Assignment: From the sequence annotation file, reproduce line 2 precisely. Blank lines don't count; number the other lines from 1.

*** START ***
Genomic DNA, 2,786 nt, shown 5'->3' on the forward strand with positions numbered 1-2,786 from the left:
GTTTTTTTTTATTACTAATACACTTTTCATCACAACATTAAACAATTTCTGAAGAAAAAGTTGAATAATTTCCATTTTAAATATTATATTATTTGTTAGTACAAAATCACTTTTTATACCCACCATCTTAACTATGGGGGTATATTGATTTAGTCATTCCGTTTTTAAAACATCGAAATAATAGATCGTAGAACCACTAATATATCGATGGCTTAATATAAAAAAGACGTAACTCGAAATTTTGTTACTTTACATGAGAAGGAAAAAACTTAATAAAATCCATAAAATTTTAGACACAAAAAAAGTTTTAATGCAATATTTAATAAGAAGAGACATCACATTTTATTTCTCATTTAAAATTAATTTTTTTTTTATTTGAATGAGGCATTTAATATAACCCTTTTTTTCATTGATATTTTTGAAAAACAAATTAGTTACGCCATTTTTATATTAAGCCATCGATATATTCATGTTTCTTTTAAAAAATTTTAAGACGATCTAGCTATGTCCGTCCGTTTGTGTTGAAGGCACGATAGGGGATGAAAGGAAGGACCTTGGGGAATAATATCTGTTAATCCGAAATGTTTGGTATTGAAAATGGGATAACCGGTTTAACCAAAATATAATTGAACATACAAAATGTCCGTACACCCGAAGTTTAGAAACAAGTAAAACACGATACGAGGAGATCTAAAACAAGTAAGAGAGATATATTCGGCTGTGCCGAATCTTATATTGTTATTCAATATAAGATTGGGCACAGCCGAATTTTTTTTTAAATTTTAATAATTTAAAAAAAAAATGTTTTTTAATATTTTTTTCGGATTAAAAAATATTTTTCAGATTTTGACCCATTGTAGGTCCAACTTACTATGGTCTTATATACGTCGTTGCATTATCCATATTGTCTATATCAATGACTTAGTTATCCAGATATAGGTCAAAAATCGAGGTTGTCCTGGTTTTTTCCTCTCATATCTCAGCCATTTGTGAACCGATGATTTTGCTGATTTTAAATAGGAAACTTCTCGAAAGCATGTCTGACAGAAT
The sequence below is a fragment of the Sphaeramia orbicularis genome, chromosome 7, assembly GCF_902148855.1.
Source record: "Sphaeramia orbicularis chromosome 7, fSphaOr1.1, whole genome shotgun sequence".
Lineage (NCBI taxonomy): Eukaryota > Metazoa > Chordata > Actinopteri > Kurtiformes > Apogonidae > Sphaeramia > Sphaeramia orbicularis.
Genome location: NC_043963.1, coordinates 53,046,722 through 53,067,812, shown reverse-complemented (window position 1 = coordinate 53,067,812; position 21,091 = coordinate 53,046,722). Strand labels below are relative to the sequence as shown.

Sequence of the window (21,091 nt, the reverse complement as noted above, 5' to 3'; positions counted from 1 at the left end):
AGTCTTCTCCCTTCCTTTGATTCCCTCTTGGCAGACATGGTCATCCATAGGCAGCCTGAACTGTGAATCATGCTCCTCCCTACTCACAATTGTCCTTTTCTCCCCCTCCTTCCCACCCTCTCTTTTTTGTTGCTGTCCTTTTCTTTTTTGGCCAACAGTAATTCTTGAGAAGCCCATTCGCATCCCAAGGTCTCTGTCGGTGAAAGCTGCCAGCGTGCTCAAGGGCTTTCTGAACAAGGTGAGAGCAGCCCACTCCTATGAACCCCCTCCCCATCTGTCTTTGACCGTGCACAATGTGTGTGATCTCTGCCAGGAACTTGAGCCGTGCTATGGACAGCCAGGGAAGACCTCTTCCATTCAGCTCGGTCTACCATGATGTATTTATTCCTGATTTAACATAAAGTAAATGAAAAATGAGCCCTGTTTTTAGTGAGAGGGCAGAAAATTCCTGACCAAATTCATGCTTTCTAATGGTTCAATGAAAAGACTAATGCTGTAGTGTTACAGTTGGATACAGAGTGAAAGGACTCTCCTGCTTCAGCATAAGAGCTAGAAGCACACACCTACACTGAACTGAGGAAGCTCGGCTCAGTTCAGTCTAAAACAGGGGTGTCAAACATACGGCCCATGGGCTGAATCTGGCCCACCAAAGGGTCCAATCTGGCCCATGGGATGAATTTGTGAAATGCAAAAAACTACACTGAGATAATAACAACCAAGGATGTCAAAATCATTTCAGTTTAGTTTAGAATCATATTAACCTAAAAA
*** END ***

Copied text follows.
GTTTTTTTTTATTACTAATACACTTTTCATCACAACATTAAACAATTTCTGAAGAAAAAGTTGAATAATTTCCATTTTAAATATTATATTATTTGTTAGTACAAAATCACTTTTTATACCCACCATCTTAACTATGGGGGTATATTGATTTAGTCATTCCGTTTTTAAAACATCGAAATAATAGATCGTAGAACCACTAATATATCGATGGCTTAATATAAAAAAGACGTAACTCGAAATTTTGTTACTTTACATGAGAAGGAAAAAACTTAATAAAATCCATAAAATTTTAGACACAAAAAAAGTTTTAATGCAATATTTAATAAGAAGAGACATCACATTTTATTTCTCATTTAAAATTAATTTTTTTTTTATTTGAATGAGGCATTTAATATAACCCTTTTTTTCATTGATATTTTTGAAAAACAAATTAGTTACGCCATTTTTATATTAAGCCATCGATATATTCATGTTTCTTTTAAAAAATTTTAAGACGATCTAGCTATGTCCGTCCGTTTGTGTTGAAGGCACGATAGGGGATGAAAGGAAGGACCTTGGGGAATAATATCTGTTAATCCGAAATGTTTGGTATTGAAAATGGGATAACCGGTTTAACCAAAATATAATTGAACATACAAAATGTCCGTACACCCGAAGTTTAGAAACAAGTAAAACACGATACGAGGAGATCTAAAACAAGTAAGAGAGATATATTCGGCTGTGCCGAATCTTATATTGTTATTCAATATAAGATTGGGCACAGCCGAATTTTTTTTTAAATTTTAATAATTTAAAAAAAAAATGTTTTTTAATATTTTTTTCGGATTAAAAAATATTTTTCAGATTTTGACCCATTGTAGGTCCAACTTACTATGGTCTTATATACGTCGTTGCATTATCCATATTGTCTATATCAATGACTTAGTTATCCAGATATAGGTCAAAAATCGAGGTTGTCCTGGTTTTTTCCTCTCATATCTCAGCCATTTGTGAACCGATGATTTTGCTGATTTTAAATAGGAAACTTCTCGAAAGCATGTCTGACAGAAT